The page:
French composer, whose harmonic innovations helped pave the way for the musical upheavals of the 20th century.
Debussy was born in Saint-Germain-en-Laye on August 22, 1862, and educated at the Paris Conservatoire, which he entered at the age of 10. He traveled to Florence, Venice, Vienna, and Moscow in 1879 as private musician to Nadejda von Meck, the patron of Russian composer Peter Ilich Tchaikovsky. While in Russia Debussy became acquainted with the music of such Russian composers as Tchaikovsky, Aleksandr Borodin, Mily Balakirev, and Modest Mussorgsky and with Russian folk and gypsy music. Debussy won the much coveted Grand Prix de Rome in 1884 for his cantata L'enfant prodigue (The Prodigal Son). He then studied in Rome for two years, according to the terms of the award, and submitted new compositions regularly but unsuccessfully to the Grand Prix committee. Among these were the symphonic suite Printemps and a cantata, La demoiselle élue, based on a poem, “The Blessed Damozel,” by the British writer Dante Gabriel Rossetti.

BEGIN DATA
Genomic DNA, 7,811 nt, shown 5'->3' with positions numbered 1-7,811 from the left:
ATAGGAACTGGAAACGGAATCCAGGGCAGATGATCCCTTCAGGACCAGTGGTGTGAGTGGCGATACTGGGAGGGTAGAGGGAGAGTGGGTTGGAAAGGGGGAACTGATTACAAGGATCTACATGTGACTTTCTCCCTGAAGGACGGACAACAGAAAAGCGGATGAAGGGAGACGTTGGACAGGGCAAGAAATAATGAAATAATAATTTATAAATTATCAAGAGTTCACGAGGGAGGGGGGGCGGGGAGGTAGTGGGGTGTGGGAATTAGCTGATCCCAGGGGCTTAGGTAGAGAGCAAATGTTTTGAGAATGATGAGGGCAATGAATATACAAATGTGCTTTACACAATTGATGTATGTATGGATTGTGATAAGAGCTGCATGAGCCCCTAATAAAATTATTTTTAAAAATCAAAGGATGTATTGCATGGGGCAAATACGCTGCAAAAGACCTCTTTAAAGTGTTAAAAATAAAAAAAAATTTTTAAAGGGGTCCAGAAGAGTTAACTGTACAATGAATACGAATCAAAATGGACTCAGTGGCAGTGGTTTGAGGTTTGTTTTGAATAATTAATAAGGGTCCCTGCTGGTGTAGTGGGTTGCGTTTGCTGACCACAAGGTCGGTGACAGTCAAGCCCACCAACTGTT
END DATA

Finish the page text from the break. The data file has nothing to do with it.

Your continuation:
During the 1890s Debussy's works were performed with increasing frequency, and despite their then-controversial nature, he began to gain some recognition as a composer. Outstanding are the String Quartet in G Minor (1893), which some critics regard as his best work; and the famed Prélude ŕ l'aprčs-midi d'un faune (Prelude to the Afternoon of a Faun, 1894), his first mature orchestral work. The latter was based on a poem by the French symbolist Stéphane Mallarmé.
Debussy's opera Pelléas et Mélisande, based on the play of the same name by the Belgian poet Maurice Maeterlinck, was produced in 1902. It earned Debussy widespread fame as a musician of outstanding significance. The extent to which his score retained and enhanced the abstract, dreamlike quality of Maeterlinck's play was extraordinary, as was his treatment of melody; in his hands, the latter became virtually an extension, or duplication, of the rhythm of natural speech. Regarded by some critics as a perfectly wedded fusion of music and drama, it has had frequent revivals.
From 1902 to 1910 Debussy wrote chiefly for the piano. Among the most important works of this period were Estampes (Engravings, 1903), L'île joyeuse (The Isle of Mirth, 1904), Images (two series, 1905 and 1907), and many preludes.
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Debussy, (Achille) Claude (životopis)
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